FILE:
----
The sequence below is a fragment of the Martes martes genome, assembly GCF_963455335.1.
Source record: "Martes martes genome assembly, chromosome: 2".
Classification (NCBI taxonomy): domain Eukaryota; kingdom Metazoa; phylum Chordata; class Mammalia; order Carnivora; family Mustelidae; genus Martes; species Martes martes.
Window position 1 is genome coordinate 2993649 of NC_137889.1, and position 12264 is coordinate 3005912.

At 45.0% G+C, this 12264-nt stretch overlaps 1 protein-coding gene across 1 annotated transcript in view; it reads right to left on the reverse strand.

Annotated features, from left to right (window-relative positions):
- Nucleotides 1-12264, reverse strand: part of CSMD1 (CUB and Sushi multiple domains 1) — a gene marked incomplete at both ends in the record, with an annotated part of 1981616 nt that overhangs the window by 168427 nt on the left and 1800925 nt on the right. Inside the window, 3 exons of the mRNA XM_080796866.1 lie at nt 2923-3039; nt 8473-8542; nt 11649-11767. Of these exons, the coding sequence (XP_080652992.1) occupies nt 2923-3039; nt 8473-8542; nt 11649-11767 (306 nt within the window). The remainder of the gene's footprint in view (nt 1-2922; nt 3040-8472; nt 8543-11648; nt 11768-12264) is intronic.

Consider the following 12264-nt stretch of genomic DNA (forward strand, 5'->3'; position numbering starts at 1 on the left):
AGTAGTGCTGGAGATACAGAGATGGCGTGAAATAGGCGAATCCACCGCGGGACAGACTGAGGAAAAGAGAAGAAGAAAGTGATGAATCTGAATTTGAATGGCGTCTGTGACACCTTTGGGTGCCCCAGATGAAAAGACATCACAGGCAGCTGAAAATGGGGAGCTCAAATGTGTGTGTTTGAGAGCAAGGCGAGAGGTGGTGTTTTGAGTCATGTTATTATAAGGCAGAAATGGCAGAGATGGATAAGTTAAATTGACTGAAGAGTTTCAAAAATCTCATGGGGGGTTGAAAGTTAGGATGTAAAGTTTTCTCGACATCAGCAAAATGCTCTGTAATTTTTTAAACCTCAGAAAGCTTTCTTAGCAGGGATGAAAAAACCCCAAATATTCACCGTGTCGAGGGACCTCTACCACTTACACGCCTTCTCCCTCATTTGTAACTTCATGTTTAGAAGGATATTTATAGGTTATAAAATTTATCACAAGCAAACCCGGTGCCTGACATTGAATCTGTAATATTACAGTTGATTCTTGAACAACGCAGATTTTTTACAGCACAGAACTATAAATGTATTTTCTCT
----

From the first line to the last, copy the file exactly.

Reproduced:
The sequence below is a fragment of the Martes martes genome, assembly GCF_963455335.1.
Source record: "Martes martes genome assembly, chromosome: 2".
Classification (NCBI taxonomy): domain Eukaryota; kingdom Metazoa; phylum Chordata; class Mammalia; order Carnivora; family Mustelidae; genus Martes; species Martes martes.
Window position 1 is genome coordinate 2993649 of NC_137889.1, and position 12264 is coordinate 3005912.

At 45.0% G+C, this 12264-nt stretch overlaps 1 protein-coding gene across 1 annotated transcript in view; it reads right to left on the reverse strand.

Annotated features, from left to right (window-relative positions):
- Nucleotides 1-12264, reverse strand: part of CSMD1 (CUB and Sushi multiple domains 1) — a gene marked incomplete at both ends in the record, with an annotated part of 1981616 nt that overhangs the window by 168427 nt on the left and 1800925 nt on the right. Inside the window, 3 exons of the mRNA XM_080796866.1 lie at nt 2923-3039; nt 8473-8542; nt 11649-11767. Of these exons, the coding sequence (XP_080652992.1) occupies nt 2923-3039; nt 8473-8542; nt 11649-11767 (306 nt within the window). The remainder of the gene's footprint in view (nt 1-2922; nt 3040-8472; nt 8543-11648; nt 11768-12264) is intronic.

Consider the following 12264-nt stretch of genomic DNA (forward strand, 5'->3'; position numbering starts at 1 on the left):
AGTAGTGCTGGAGATACAGAGATGGCGTGAAATAGGCGAATCCACCGCGGGACAGACTGAGGAAAAGAGAAGAAGAAAGTGATGAATCTGAATTTGAATGGCGTCTGTGACACCTTTGGGTGCCCCAGATGAAAAGACATCACAGGCAGCTGAAAATGGGGAGCTCAAATGTGTGTGTTTGAGAGCAAGGCGAGAGGTGGTGTTTTGAGTCATGTTATTATAAGGCAGAAATGGCAGAGATGGATAAGTTAAATTGACTGAAGAGTTTCAAAAATCTCATGGGGGGTTGAAAGTTAGGATGTAAAGTTTTCTCGACATCAGCAAAATGCTCTGTAATTTTTTAAACCTCAGAAAGCTTTCTTAGCAGGGATGAAAAAACCCCAAATATTCACCGTGTCGAGGGACCTCTACCACTTACACGCCTTCTCCCTCATTTGTAACTTCATGTTTAGAAGGATATTTATAGGTTATAAAATTTATCACAAGCAAACCCGGTGCCTGACATTGAATCTGTAATATTACAGTTGATTCTTGAACAACGCAGATTTTTTACAGCACAGAACTATAAATGTATTTTCTCT